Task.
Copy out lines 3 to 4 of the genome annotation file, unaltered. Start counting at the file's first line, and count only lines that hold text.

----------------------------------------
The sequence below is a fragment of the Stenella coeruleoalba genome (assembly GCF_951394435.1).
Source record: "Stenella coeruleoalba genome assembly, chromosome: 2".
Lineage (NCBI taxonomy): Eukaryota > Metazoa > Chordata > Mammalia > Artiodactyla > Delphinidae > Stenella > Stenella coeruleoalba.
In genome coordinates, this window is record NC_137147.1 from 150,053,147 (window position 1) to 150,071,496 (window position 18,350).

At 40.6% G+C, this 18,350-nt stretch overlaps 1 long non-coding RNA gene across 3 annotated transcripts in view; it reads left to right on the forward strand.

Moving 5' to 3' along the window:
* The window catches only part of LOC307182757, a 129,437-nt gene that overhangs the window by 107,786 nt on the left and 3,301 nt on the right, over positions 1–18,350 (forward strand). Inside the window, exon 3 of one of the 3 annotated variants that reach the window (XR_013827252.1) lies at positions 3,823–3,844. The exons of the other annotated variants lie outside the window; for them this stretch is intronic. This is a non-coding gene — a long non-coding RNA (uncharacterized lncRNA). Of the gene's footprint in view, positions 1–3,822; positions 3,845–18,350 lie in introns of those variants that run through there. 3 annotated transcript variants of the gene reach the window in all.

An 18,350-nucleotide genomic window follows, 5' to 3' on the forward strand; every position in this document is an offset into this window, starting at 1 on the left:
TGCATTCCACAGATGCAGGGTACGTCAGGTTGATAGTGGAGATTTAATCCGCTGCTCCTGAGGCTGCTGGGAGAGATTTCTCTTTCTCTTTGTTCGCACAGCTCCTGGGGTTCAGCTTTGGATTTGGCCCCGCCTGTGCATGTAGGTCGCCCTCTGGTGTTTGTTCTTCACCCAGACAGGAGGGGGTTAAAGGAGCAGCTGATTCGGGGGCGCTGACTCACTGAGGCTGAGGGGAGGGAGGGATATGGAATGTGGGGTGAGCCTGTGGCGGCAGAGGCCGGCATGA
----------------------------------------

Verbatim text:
Lineage (NCBI taxonomy): Eukaryota > Metazoa > Chordata > Mammalia > Artiodactyla > Delphinidae > Stenella > Stenella coeruleoalba.
In genome coordinates, this window is record NC_137147.1 from 150,053,147 (window position 1) to 150,071,496 (window position 18,350).